It wasn’t quite when Harry met Sally, but when La Bodega met Babette, it was a very nice feeling indeed. Restaurants have bent forward, backward and sideways to deal with the effects of the pandemic over the past two years, turning into all sorts of different skins as needed.
One such place is La Bodega in Ranelagh which for the past decade has had a steady clientele who come from the affluent red brick houses of the area for gambas al pil pil, calamares a la Romana and a few bottles of wine. White. But, I guess things still have to change, and last December owner Ali Barker announced that the next chapter would be a new restaurant, new look, new cuisine, but still the warm welcome and familiar faces.
Seeing this on Instagram, I looked like the place was stripped down and a new color scheme and furniture arrived, and, when it opened, we arrived too.
It was only Babette’s second night in action, but Mary and I immediately liked the atmosphere. The door opened quickly and we were greeted from the corridor of wind that swirled along the strip that is Ranelagh. There was a beautiful tropical wallpaper and long bench facing the bar; we were seated in a rather nice little corner at the back.
A brasserie menu has arrived, serving classic food and cocktails for all tastes under the four main headings: Le Confort; Fish; The Healthy; Steaks. Well, you can guess which ones I liked!
First for the starters (9€-11.50€), where we kept winks to the past life of the restaurant with the aforementioned prawns and mixed calamari with spicy chicken wings and onion soup with aged Gruyère.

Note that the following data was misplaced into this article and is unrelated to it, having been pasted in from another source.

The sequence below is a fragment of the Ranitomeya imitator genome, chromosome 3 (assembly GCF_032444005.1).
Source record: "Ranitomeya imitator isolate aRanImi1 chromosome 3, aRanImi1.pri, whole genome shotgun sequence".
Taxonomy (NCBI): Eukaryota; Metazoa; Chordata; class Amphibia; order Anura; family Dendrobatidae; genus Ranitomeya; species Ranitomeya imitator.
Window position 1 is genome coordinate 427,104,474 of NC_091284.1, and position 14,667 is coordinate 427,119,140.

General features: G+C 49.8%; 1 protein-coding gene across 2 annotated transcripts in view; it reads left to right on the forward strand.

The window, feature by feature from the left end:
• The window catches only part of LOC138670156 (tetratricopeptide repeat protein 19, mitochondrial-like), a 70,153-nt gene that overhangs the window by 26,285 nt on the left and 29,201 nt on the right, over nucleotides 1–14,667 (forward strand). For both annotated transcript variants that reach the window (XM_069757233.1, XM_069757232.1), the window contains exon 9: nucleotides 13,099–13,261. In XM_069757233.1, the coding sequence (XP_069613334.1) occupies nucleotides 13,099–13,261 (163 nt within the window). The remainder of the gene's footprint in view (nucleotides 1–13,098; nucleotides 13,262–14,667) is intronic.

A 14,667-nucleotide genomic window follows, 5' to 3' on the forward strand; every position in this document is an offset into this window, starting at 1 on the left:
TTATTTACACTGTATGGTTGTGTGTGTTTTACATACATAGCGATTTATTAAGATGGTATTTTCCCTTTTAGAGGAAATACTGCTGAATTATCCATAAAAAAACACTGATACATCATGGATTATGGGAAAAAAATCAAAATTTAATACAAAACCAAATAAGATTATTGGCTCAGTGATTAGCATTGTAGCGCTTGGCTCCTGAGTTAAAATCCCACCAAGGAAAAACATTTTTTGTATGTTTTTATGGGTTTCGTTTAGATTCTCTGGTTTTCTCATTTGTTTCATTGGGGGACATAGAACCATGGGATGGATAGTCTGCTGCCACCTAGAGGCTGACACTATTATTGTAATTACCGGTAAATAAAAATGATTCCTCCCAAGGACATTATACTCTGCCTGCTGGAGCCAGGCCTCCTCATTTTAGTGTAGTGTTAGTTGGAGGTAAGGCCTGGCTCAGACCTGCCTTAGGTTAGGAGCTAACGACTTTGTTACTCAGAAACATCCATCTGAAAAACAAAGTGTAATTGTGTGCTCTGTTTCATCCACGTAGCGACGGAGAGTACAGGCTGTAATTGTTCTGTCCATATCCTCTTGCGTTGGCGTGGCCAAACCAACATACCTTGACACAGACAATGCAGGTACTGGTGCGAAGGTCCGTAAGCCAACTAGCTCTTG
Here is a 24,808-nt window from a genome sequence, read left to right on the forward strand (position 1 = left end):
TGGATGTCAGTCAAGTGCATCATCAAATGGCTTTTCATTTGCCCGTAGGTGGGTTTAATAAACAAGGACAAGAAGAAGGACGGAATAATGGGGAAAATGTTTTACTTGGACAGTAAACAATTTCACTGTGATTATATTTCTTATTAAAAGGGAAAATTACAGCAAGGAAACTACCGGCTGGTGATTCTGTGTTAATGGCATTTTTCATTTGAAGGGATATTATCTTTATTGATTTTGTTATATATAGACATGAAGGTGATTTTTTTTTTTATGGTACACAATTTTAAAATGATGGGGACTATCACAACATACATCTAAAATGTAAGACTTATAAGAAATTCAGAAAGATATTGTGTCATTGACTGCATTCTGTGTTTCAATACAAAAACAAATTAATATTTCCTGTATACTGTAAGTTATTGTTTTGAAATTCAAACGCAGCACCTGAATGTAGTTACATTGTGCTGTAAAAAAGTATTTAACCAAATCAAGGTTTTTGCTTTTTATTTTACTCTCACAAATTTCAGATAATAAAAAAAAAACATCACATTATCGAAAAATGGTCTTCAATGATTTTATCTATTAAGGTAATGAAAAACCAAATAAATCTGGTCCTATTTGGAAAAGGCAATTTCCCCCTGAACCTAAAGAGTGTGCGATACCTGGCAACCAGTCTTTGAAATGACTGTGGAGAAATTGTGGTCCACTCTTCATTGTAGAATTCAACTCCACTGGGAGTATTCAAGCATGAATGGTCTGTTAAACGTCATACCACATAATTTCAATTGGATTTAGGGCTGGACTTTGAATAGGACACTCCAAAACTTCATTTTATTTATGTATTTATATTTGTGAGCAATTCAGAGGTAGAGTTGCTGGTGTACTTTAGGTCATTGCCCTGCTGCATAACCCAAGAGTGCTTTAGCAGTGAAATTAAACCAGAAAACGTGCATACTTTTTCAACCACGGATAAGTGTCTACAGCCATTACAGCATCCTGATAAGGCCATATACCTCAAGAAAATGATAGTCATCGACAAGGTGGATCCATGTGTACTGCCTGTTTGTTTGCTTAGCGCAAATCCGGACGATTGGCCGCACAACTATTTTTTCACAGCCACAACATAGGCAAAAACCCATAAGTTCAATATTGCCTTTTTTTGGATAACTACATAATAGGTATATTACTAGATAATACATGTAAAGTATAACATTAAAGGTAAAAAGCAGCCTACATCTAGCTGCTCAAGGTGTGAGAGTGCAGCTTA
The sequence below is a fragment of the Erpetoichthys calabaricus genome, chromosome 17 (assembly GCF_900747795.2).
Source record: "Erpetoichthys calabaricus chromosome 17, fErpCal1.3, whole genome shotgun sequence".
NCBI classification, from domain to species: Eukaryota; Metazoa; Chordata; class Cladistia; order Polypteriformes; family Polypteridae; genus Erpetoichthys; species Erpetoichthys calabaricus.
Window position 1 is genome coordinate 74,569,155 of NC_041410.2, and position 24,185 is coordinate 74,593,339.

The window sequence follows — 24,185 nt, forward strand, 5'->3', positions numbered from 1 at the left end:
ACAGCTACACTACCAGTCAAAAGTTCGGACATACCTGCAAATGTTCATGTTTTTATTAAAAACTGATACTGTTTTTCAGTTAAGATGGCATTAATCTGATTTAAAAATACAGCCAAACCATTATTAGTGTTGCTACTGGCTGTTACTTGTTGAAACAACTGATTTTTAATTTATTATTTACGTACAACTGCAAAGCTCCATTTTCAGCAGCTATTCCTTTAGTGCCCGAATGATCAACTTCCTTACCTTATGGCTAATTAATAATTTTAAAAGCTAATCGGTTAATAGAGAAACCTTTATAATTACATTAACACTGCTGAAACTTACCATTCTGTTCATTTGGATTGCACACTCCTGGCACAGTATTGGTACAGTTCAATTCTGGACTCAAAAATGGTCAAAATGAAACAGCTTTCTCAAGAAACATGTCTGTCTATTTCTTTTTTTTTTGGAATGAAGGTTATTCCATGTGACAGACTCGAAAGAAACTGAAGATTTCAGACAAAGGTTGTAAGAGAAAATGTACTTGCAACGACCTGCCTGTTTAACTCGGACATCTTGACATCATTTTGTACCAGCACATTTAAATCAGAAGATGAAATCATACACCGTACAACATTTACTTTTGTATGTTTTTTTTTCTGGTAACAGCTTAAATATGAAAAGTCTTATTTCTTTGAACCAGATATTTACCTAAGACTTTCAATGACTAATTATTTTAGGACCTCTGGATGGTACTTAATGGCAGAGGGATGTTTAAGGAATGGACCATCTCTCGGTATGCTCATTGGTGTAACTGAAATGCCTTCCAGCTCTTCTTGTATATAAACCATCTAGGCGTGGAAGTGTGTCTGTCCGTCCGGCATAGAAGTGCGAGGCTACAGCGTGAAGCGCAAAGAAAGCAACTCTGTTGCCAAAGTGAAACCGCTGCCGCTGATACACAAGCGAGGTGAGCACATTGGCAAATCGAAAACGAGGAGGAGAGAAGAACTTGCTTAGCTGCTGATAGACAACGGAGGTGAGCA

I’ve chewed rubbery calamari in my time – we probably all have them – but Mary’s tender, simply presented calamari (€9) was the best ever, she said – a statement from this fan of fish. Served with simple garlic mayonnaise and lemon, we could see why this popular La Bodega staple had made the cut of Babette’s menu. Likewise, my starter of fresh and silky Irish burrata (€12) with roasted figs and gorgeous pink swirls of prosciutto aged 24 months on toasted sourdough was also a winner.
Main courses (€16.50-€34.50) included various 10oz burgers under different headings, as well as macaroni and cheese with braised beef cheek and crispy onions. The monkfish curry was on point, as well as the baked cod with a bean and chorizo cassoulet, as well as beer-battered fish and chips. There was 9oz/10oz strip loin and salt aged rib eye steaks with all the trimmings, plus a huge 18oz grilled strip loin for two for €67.50. Under The Healthy section was a poke bowl of superfoods; a bean burger; and Middle Eastern-style grilled chicken.
Mary had the duck pie (€24) which, as you can imagine, was in the Le Confort section. Like a big, warm embrace, it featured a deep, rich duck leg base and a stew base topped with an ample fluffy quilt of swirled mash – perfect on a very chilly evening. I had a large fishcake with salmon and smoked haddock (€16.50), which came sitting on a slice of smashed peas and herbs, and topped with a suitably oozing poached egg. It was excellent too — as were the finger-licking truffle fries (€5).
Desserts (€9) included a chocolate dome; sticky caramel pudding; panty glory; a selection of Irish dairy ice cream and a lemon meringue pie, which we shared. Light and fluffy, and torched at the table for a bit of drama, it was the perfect end to a lovely evening.
Cocktails seemed to be the thing around the tables around us but we stuck to vino, offering an entry level €30 – which is accessible to as many people as possible. However, for the wealthy, who fancy a €60 Saint-Émilion or a €95 Barolo, more expensive wines are available. With a bottle of vegan-friendly L’Etang de Sol Picpoul de Pinet (€38), our bill, water (€2) and service 10pc included, came to €127.05.
It was just good food that you would happily eat every day.
Tel: (01) 497-5577